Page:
About 600 000 matrics will complete their schooling this month. But what are their chances of finding employment? More than 40 per cent of young people under the age of 30 are jobless, compared with less than 17 per cent of adults over 30. Government has therefore devised a number of employment programmes specifically targeting youth in both urban and rural areas.
Job-creation, particularly to address unemployment among young people, remains one of the key priorities of President Jacob Zuma’s administration.
This is in view of the fact that only one in eight working-age adults in South Africa under 25 years have a job compared with 40 per cent in most emerging economies.
Since December 2008, employment of youth between 18 and 24 years old has fallen by more than 20 per cent (320 000).
Unemployed young people tend to be less skilled and inexperienced with almost 86 per cent lacking further training or tertiary qualifications, while two-thirds have never worked.
On returning from the G20 Summit in France recently, President Jacob Zuma said South Africa was pleased with the Summit’s commitment to renew efforts to combat unemployment and promote decent jobs. G20 leaders made a commitment that especially youth and others most adversely affected by the global financial crisis would receive special attention.
“The focus on job creation is in line with South Africa’s own domestic focus on economic transformation to promote inclusive growth and decent jobs,” said the President.
Government has developed a number of employment programmes specifically targeting youth. These include the Community Work Programme (CWP) run by the Department of Cooperative and Traditional Affairs and the National Rural Youth Service Corps programme run by the Department of Rural Development and Land Reform.
Cabinet has agreed to increase the Community Work Programme to a million positions over the next two years. Currently, 80 per cent of participants in the programme are young people. The overall goal of the CWP is to reach one in five young people struggling to find jobs.
The Department of Rural Development and Land Reform’s Youth Service Corps has seen more than 7 500 young people drawn from different wards in rural areas being trained for two years.
The aim is to nearly triple this number to 20 000 in collaboration with the Department of Defence.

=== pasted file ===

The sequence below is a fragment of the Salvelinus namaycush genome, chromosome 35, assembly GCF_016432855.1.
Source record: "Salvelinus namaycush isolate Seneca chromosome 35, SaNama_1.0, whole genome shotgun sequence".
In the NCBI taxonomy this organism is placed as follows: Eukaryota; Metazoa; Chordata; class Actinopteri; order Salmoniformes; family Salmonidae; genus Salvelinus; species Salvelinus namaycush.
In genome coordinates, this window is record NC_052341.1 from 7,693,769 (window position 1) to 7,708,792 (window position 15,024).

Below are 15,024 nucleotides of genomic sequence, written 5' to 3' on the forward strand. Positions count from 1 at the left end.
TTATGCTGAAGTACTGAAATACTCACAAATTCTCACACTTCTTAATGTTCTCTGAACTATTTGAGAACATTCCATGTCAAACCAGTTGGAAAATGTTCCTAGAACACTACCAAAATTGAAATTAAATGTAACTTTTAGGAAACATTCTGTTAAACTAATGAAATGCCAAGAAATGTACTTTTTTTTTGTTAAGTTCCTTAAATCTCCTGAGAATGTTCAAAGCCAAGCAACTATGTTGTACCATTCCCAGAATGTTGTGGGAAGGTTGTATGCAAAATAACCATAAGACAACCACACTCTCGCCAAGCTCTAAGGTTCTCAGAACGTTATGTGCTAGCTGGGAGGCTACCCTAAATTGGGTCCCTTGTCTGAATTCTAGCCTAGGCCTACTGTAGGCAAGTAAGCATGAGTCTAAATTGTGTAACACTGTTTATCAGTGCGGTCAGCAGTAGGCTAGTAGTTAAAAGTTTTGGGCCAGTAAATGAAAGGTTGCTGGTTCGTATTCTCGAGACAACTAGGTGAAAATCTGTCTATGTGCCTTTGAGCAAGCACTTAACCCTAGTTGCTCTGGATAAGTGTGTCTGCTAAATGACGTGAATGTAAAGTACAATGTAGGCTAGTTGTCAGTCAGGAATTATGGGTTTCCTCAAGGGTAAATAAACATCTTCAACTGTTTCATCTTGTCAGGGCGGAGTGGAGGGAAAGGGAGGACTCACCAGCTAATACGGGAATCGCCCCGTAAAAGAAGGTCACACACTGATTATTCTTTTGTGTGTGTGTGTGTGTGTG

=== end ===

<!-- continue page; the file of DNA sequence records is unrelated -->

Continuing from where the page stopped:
The Expanded Public Works Programme (EPWP) continues to create jobs for youth. Last year, the programme created job opportunities for 120 000 people and this is set to increase to 180 000 by next year.
The Department of Water Affairs in cooperation with the Department of Environmental Affairs have also established a number of programmes under the EPWP, which target youth and unemployed rural people.
Working on Fire and Working for Water are programmes aimed at conserving water, preventing veld fires and protecting the environment through the removal of invasive alien species. Last year, more than 100 000 people participated, with the number expected to double by 2012.
The Department of Basic Education, through its Kha Ri Gude Mass Literary Campaign, runs the largest employment programme involving close to 40 000 young volunteers. This year alone, they provided Adult Basic Education and Training to more than 600 000 learners.
Government is also establishing internships equal to five per cent of the Public Service by 2013 targeting unemployed qualified graduates.
As a first stage, the number of interns in the Public Service will be increased to three per cent or around 40 000 positions in the new year in 2012. This will take the number of interns in the Public Service to more than five times the current levels.
Internship is a planned, structured, and managed programme that provides work experience for a specific period varying from three to 12 months. It gives students workplace experience and the opportunity to practice the work skills they have studied. This will increase their chances of finding permanent jobs.